Posted by: RPD

Re: Did Kimball ever make good pianos? - 01/02/10 02:49 PM

I'm not saying they're great pianos...I'm saying they can be quite acceptable in the right condition. But, they were budget instruments to be sure. I'm with Bill on this one though, in that approaching the instrument with a negative pre-conception is wrong from the service-to-the-customer point of view. And, in some rooms a small grand with limited range sounds pretty good...lots of wood on the floors, lots of open walls, some nice bass enhancing corners, and voila', a small grand can be quite nice. FWIW

RPD
Posted by: Bob

Re: Did Kimball ever make good pianos? - 01/02/10 04:16 PM

The stores were not supposed to sell LaPetite grands - they were priced to get the customer in the store, where the salesman was supposed to convince the customer to buy a more expensive instrument. I remember them priced at $1999, then $2599, then $2999. The price might have hit $3999 before production ended, but I don't remember exactly. Given the price point, the quality is better than some.
Posted by: Sam Casey

Re: Did Kimball ever make good pianos? - 01/02/10 06:36 PM

Yes, Dan, the removable brass spring loaded flange that would crack at the screw. Pain to install. Seemed like the oak case, plaster carving and brass flanges ran togther. Plus 3/4 plate with that birds eye maple veneering on the top of the block that would crack and look terrible. Block would look like it was shot thru with cracks but be just fine.
Posted by: Mario Bruneau

Re: Did Kimball ever make good pianos? - 01/06/10 12:04 AM

I find it so strange so many piano technicians have so much different opinions on Kimball pianos. What is wrong? The piano or the technicians? This case should be unanimous.
In my 35 years experience, I have yet to find a "decent" Kimball. Even one vienese edition I had to service for a music college was a "real" joke. The hammer rail completely split in half and cost the college $1000CAD in the 80s to fix! Must I give note to this community that Kimball's relation with Bosendörfer was because Kimball bought Bosendörfer because they where in a bad situation. Thank god, Yamaha bought it (Bosendörfer) recently. I think it is a good match.

So, Kimball is one of the worst piano ever. I never suggested any clients of mine to purchase one. Stay away from them I would tell them.

And guest what? Will I invest the same amount of work on a bad piano has on a good one? No. Why? Because I will work harder on the bad piano to make it sound at its best. It can take two hours to tune it but it will be 100% of its capabilities. As I wrote earlier on this post, I'm passionate about pianos and would never compromise because the piano is a piece of junk. When I finish with it, it will behave.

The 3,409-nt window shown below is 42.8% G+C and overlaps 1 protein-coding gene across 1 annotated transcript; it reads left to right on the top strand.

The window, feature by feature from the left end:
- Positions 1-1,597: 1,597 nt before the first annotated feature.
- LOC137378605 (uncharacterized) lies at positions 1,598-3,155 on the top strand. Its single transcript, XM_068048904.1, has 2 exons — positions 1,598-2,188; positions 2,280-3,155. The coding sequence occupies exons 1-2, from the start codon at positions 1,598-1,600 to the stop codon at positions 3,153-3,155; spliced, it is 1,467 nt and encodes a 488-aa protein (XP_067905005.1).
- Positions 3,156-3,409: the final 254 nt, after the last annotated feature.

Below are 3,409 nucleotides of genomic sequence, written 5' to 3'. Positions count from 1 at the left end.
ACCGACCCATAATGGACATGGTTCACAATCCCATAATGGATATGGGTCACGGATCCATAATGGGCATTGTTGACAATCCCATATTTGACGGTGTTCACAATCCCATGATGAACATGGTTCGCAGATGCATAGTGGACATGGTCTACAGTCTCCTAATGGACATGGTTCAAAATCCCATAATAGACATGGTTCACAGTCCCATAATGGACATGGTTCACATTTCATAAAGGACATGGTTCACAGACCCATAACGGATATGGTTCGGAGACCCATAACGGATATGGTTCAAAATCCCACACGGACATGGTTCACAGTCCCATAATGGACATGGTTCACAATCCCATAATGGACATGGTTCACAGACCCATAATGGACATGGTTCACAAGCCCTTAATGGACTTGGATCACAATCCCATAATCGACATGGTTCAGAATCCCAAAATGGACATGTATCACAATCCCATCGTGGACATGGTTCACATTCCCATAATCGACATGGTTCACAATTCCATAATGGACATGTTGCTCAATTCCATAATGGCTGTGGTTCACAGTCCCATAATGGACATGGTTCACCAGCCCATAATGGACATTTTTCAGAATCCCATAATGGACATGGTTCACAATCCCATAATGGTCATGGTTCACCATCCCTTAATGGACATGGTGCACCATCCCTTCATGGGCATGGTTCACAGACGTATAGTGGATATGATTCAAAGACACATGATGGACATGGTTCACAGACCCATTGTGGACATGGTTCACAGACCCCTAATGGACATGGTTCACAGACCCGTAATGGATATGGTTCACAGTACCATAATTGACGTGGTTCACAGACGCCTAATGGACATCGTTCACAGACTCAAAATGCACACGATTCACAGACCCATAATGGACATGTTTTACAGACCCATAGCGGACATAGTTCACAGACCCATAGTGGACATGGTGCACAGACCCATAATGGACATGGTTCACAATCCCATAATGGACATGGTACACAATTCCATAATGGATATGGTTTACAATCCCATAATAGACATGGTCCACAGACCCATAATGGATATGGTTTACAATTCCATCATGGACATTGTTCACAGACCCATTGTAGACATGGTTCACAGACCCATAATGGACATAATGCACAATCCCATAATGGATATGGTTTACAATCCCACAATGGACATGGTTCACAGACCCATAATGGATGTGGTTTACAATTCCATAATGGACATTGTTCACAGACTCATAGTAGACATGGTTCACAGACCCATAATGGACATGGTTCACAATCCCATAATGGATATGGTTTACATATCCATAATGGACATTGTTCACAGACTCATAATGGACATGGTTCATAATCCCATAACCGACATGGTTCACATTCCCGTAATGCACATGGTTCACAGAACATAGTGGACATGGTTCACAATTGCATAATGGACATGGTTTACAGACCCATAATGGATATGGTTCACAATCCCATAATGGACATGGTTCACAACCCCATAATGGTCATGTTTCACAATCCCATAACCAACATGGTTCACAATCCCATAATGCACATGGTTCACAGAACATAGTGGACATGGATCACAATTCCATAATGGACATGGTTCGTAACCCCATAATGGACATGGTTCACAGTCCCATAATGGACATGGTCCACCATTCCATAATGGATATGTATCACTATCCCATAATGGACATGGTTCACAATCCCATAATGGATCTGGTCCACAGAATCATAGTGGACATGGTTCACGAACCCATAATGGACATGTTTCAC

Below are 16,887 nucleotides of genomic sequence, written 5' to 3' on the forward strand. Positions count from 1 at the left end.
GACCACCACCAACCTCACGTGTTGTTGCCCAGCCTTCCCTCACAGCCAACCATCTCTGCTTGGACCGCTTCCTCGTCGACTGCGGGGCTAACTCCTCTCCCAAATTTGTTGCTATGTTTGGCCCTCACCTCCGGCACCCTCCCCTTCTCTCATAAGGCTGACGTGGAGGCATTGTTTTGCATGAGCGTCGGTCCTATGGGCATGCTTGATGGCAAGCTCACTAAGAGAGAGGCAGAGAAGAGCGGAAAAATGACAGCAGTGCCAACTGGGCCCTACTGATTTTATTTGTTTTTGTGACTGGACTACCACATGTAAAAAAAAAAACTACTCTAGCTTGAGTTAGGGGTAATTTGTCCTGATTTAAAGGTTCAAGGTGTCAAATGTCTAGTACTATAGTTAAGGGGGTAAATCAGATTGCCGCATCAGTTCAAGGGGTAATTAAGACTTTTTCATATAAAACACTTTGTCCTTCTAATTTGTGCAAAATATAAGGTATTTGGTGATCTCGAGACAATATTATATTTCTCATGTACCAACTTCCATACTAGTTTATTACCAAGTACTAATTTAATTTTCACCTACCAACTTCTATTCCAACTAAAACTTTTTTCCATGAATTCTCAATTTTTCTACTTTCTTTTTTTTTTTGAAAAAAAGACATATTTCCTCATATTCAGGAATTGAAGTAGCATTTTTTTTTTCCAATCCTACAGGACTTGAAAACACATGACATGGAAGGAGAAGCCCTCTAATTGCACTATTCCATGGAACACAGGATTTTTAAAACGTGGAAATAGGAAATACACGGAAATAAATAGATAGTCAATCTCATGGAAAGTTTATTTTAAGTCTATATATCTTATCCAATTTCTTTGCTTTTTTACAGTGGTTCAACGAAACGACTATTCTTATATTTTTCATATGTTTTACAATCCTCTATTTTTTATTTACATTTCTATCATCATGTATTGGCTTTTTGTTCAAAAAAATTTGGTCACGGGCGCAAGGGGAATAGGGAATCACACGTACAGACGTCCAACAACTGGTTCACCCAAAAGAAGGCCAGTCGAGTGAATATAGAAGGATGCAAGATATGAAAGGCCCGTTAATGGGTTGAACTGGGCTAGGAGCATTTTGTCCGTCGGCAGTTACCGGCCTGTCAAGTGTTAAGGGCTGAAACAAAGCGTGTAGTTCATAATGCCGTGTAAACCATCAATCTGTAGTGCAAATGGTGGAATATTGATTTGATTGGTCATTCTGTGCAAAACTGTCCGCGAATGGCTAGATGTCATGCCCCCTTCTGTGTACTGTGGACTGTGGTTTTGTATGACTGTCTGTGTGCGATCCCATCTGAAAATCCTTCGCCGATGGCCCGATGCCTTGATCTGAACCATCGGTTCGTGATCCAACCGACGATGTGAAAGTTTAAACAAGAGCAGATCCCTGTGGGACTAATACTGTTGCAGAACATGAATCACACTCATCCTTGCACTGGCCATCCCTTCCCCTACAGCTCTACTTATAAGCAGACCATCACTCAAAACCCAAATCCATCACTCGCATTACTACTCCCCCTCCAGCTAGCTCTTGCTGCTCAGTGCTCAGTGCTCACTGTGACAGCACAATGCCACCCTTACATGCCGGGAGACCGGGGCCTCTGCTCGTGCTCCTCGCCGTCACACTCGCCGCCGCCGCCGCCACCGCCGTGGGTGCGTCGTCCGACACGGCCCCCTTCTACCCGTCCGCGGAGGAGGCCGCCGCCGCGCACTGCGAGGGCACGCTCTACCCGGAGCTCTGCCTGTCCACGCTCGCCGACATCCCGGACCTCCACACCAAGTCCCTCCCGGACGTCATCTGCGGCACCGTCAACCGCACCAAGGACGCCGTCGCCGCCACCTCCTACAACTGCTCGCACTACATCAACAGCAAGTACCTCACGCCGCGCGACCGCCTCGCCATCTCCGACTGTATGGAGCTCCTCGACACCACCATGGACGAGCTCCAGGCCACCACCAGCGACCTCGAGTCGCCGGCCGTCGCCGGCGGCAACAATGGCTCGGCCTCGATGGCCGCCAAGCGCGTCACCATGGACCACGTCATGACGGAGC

Come on guys! A bad piano IS a bad piano. If we piano tuner-tech can not make the difference, who will? How can any customer have faith in you as a tech if you can't make any difference between a good and a bad piano? How good will that be for your client? Do you think you are helping your client by "being polite"? People hire us because we are *specialists*, they din't invite us to a cocktail party! They have to rely on someone no? They have faith in you, respect that.

I don't think it is *honest* for any technician to *pretend* the client's piano is *ok* when it is crap. I have only one word = HONESTY
I have a big passion tuning piano and servicing them and I LOVE pianos because I'm a pianist but I ate a bad piano, why not?
The sophisticated lady to whom you tell her piano is *ok* when it is not, do you really think she will believe you when you tell her when *another* piano is very good even if it is? People are not that dum. Stop treating your clients like if they where children or retarded, it is not respectful for them.

Sorry but I (will) stand by my opinion no matter how bad you write back to me and I know you will.
Posted by: James Scott

Re: Did Kimball ever make good pianos? - 01/07/10 10:13 PM

I'm am in agreement with Mario in that sometimes a bad piano IS a bad piano. Like any other produce in any other market you have to call a spade a "spade". However, I also agree with Bob Bremmer in that if you approach any servicing with the idea that the piano is crap you'll never service your customer the way you ought to. It's up to the technician to give it the best work they can. The customer is expecting that. And unless they're really into this stuff, most people don't really have any clue as to how good (or bad) their piano is, especially if it's like an old family heirloom or something, and they are expecting that when a tuner comes into service it then they're going to get it back to sounding like it belongs on the concert stage. If their piano is less than great then you should give them reasonable expectations about what the final results should be. Customers will be much more cool with that than a tech who gives it only a half-assed job and makes them feel like they're being jipped.

I'm only an amatuer in this area but I know that in customer service you're paid to give the best service to your customer that you can. They're expecting you to offer it regardless of how good their hardware is.
Posted by: James Scott

Re: Did Kimball ever make good pianos? - 01/07/10 10:29 PM

RPD,

In a post in this thread on 12/30 you'd mentioned Cable in with Whitney, kimball, etc. I know that it's not super great, but I thought that Cable made a very decent instrument in their day. I've got a 5' from 1929 and it seems very sound. Has anybody had an experience with this brand from that pre-depression age, and can they give me any honest opinions of them (not that RPD's is wrong or dishonest)? I just have no other experiences to go by.

Thanks,
James
Posted by: Bob

Re: Did Kimball ever make good pianos? - 01/07/10 10:44 PM

Pre Depression pianos from many makers were better than their efforts in the 50's to 80's. Aeolian bought up many good names and quality suffered in some of those starting about 1960. Post depression, it depends who made the Cable = Aeolian built Cables were not as good as Cable made Cables. I like Everett made Cables the best.
Posted by: James Scott